Brought to you by OBS reviewer Omar
Rose Marshall died in 1952 in Buckley Township, Michigan, run off the road by a man named Bobby Cross—a man who had sold his soul to live forever, and intended to use her death to pay the price of his immortality. Trouble was, he didn’t ask Rose what she thought of the idea.
It’s been more than sixty years since that night, and she’s still sixteen, and she’s still running.
They have names for her all over the country: the Girl in the Diner. The Phantom Prom Date. The Girl in the Green Silk Gown. Mostly she just goes by “Rose,” a hitchhiking ghost girl with her thumb out and her eyes fixed on the horizon, trying to outrace a man who never sleeps, never stops, and never gives up on the idea of claiming what’s his. She’s the angel of the overpass, she’s the darling of the truck stops, and she’s going to figure out a way to win her freedom. After all, it’s not like it can kill her.
You can’t kill what’s already dead.
Seanan Mcguire brings us a new story with Sparrow Hill Road. She is known for the use of legends, fairy tales and myths in her stories, and just like it, we can see it in this book also. Do you remember the 1995 movie of Susie Q? Well that is what I thought of when I read Sparrow Hill Road. I liked that movie and I also liked this book. You can say that they are somewhat alike; If Susie were a hitchhiking ghost, psychopomp from time to time, eating in dinners and had a young old Hollywood star chasing her. But this Susie is Rose. Rose Marshall.
At the beginning of the book, the timeline of the story goes back and forth between Rose remembering events and persons. It is easy to keep up with the pace of the story and it even makes it more interesting. Another name for this book could be Rose’s Memories because this is what it is, the memories of a ghost, while alive and after death.
Some of the stories are sad, they’ll make your heart hurt and shed tears for the girl who couldn’t make it to prom. But others are happy, exciting and interesting; they make you want to keep reading to find out the conclusion. A good message would be to be truthful to yourself and fight for what you want to achieve even if is justice or revenge.
Half way through the book and I thought that the sad stories where over, but I was wrong. The book is divided into four parts and when you get to the last one it turns bitter-sweet.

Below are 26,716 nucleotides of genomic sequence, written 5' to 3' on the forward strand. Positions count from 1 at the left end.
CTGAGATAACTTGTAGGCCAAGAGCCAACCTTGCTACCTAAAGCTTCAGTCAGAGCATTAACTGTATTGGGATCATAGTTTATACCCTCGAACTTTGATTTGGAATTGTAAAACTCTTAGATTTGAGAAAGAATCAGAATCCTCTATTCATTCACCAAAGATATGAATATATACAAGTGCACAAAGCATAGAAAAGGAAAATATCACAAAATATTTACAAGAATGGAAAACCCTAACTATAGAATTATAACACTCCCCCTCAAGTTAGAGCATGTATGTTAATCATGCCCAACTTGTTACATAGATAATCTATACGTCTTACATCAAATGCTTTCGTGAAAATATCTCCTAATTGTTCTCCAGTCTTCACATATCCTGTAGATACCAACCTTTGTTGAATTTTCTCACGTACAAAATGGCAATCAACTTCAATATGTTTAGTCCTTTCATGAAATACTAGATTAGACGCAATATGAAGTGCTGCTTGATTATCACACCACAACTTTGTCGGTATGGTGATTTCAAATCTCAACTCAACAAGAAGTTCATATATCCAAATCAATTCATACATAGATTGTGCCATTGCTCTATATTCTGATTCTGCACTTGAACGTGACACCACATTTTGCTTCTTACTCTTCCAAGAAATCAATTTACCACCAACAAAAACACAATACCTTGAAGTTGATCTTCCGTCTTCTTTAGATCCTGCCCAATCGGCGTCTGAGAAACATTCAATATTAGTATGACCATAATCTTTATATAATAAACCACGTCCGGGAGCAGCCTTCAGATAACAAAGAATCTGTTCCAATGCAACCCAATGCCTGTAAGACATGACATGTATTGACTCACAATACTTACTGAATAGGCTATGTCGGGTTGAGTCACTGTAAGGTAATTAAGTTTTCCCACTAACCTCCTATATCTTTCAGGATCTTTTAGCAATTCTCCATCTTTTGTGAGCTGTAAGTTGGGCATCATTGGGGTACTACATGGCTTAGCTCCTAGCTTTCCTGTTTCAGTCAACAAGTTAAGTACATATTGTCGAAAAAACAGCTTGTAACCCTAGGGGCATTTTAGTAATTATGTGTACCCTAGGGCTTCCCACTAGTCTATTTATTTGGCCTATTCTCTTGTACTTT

“Her name was Rose. She was the only girl I ever loved-the only girl I guess I could have ever loved, the only girl that I was designed for loving. She wasn’t perfect. Nobody’s perfect. But she was close enough for a small town boy who dreamed of one day touching something greater. I guess she felt the same way about me. She came back to me, after all, even if it was only once, even if I didn’t know that she was already gone.
I’ve spent my whole life trying, but I never fell in love again-not the way I fell in love with her; when the world was young and innocent, and silly teenage boys believed their girlfriends were immortal. Her name was Rose.”
Sparrow Hill Road is set in the same universe as Incryptid. In Half-Off Ragnarok, Alex has a phone conversation with his sister, Verity, and mentions a ghost by the name of Rose Marshall that is taking her boyfriend and her to a death party in New Orleans. You can read the short story“The Ghosts of Bourbon Street”with the other half of the conversation and Rose at the author’s website. The book also comes with The Price Family Field Guide to the Twilight of North America Ghostroad Edition.
I really liked this book, I could even say I loved it. I recommend you to read Sparrow Hill Road, where America is divided in more than two, ghost like to eat burgers and fries, and you never know if the person walking down the road is alive or dead.
Would you pick up that girl at the diner? Tell us in the comments.
*OBS would like to thank the publisher for supplying a free copy of this title in exchange for an honest review*